Here's how Lent/Quadragesima works. The church has a definite pattern it uses to take us through the life of Christ and our life in Christ. It's an annual (not a three year) cycle. It arranges readings from the book it says you can rely on, the Bible, followed by a sermon based on these readings, in the same pattern every day.
Here's the pattern.
The church begins its liturgy with an introductory verse called the Introit. The word derives from the Latin word for entrance (introitus). That sets the tone for the day, is usually taken from the Psalms, with a verse response to it. In fact, the Sunday often takes its nickname from the first word or two of this introductory verse, the Introit. Then, the church has a prayer before the Scripture readings each Sunday that collects the thoughts of the day, called, oddly enough, the Collect. Then, for Scripture readings, the church continues the synagogue practice of two readings from Scripture, but replaces the synagogue's Torah, or Law, readings with Gospel ones, and replaces the related haftorah, a related reading usually from the Prophets, with ones usually but not always from the Epistles.
Let’s see how that lays out for Ash Wednesday and the Sundays in Lent. We'll get to Holy Week, the thing for which all this is preparation, in later posts.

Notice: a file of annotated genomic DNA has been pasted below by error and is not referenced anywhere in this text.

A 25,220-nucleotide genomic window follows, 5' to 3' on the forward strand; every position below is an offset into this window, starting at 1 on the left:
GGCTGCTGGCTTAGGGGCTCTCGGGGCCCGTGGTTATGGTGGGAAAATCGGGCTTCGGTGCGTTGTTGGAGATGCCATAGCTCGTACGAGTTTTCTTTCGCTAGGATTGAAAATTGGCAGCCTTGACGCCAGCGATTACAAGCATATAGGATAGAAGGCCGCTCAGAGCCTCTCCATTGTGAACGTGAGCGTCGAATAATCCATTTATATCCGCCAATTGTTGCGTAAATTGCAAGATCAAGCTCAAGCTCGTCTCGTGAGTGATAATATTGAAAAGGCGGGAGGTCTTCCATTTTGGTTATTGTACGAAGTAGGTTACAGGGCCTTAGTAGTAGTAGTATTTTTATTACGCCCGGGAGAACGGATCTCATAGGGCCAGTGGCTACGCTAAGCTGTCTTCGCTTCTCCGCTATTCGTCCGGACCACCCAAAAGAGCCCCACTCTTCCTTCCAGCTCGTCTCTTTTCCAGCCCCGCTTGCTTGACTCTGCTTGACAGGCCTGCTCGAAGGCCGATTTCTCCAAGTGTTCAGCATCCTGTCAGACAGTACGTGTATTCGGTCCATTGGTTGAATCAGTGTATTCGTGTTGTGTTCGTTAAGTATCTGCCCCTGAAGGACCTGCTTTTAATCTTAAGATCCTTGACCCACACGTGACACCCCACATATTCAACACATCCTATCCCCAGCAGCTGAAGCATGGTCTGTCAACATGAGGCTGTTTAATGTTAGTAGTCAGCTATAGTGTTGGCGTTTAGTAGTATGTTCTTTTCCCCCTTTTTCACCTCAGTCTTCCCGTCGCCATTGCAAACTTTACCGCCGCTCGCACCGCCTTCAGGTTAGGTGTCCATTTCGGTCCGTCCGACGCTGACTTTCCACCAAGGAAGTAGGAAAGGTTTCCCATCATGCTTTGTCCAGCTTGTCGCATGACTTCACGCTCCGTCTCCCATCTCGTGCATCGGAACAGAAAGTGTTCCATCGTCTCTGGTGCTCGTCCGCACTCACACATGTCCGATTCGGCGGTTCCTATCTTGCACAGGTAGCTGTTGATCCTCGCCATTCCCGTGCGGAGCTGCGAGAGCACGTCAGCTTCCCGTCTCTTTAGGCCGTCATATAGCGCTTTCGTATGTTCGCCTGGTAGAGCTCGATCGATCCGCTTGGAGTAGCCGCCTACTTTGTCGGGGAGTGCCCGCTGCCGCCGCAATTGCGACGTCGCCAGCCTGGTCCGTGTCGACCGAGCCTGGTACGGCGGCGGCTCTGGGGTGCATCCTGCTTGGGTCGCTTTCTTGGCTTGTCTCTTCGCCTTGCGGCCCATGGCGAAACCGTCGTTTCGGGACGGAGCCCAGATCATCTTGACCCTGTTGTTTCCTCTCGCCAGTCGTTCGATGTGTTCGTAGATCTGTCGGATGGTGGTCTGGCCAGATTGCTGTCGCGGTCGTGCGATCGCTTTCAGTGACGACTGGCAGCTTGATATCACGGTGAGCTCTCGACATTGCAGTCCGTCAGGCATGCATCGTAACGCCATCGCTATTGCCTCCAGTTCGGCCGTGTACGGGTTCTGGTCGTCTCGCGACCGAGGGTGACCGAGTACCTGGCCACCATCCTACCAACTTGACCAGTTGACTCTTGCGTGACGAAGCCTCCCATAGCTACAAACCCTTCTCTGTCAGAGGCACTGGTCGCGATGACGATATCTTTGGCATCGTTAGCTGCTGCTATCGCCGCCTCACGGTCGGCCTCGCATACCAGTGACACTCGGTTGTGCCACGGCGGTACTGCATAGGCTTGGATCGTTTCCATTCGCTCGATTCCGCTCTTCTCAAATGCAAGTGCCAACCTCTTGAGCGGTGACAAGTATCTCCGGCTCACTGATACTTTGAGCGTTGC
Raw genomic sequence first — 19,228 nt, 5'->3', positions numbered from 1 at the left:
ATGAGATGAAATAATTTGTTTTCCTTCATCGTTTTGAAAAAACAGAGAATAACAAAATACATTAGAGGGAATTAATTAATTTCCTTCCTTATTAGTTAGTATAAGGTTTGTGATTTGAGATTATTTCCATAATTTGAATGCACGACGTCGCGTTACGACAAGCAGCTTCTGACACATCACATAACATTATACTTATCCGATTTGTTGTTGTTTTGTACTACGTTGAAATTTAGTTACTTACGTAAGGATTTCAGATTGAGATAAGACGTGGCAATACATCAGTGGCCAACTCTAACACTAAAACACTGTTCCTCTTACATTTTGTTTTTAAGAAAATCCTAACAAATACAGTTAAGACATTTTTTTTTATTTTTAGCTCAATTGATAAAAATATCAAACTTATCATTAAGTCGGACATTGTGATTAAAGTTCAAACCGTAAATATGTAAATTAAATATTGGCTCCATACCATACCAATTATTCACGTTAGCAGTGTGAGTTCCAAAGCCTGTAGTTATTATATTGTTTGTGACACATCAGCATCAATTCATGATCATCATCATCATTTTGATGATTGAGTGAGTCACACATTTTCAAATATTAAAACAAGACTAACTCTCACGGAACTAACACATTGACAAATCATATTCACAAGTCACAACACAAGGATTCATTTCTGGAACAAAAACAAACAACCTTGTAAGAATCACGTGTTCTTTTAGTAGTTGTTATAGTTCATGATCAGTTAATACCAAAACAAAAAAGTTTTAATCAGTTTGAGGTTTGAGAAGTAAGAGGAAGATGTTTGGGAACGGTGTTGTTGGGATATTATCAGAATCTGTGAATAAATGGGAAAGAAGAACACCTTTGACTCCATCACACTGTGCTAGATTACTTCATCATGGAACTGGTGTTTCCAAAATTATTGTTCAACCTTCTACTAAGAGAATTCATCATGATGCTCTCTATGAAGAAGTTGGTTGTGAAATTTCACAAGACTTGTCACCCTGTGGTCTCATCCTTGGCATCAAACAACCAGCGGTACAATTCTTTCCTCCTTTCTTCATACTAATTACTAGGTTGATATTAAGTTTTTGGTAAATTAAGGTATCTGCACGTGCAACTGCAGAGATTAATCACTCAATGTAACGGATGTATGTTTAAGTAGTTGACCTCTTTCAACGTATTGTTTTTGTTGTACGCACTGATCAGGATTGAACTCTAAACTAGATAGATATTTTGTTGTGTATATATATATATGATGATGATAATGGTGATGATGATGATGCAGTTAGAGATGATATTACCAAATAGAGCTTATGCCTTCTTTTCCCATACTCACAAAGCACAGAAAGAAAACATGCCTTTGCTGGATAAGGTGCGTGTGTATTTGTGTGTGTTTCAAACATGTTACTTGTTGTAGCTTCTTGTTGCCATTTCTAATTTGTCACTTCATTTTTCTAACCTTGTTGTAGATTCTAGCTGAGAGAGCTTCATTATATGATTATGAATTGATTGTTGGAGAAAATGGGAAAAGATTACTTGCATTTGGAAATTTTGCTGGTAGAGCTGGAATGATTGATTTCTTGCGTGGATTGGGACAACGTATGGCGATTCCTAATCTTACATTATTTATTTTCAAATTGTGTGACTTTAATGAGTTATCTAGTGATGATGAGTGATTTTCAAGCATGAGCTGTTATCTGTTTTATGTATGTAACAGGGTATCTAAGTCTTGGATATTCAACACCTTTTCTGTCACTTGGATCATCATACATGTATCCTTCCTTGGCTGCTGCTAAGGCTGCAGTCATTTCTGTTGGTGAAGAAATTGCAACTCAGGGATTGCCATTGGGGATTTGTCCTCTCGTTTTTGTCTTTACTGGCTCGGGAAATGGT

Ash Wednesday / Aschermittwoch. 1 March 2017.
Introit. Wisdom 11:24,25,27. Thou has mercy upon all, O Lord, and hatest none of the things which Thou hast made, overlooking the sins of men for the sake of repentance and sparing them, because Thou art the Lord our God. Verse, Psalm 56:2.
Collect. Almighty and everlasting God, who hatest nothing that Thou hast made and dost forgive the sins of all those who are penitient, create and make in us new and contrite hearts, that we, worthily lamenting our sins and acknowledging our wretchedness, may obtain of Thee, the God of all mercy, perfect remission and forgiveness.
Epistle. Joel 2:12-19.
Gospel. Matthew 6:16-21.
Invocavit -- He shall call to Me. 5 March 2017.
Introit. Psalm 91:15,16. He shall cry to Me, and I shall hear him; I will deliver him and I will glorify him; I will fill him with length of days. Verse, Psalm 91:1.
Collect. O Lord, mercifully hear our prayer and stretch forth the right hand of the majesty to defend us from them that rise up against us.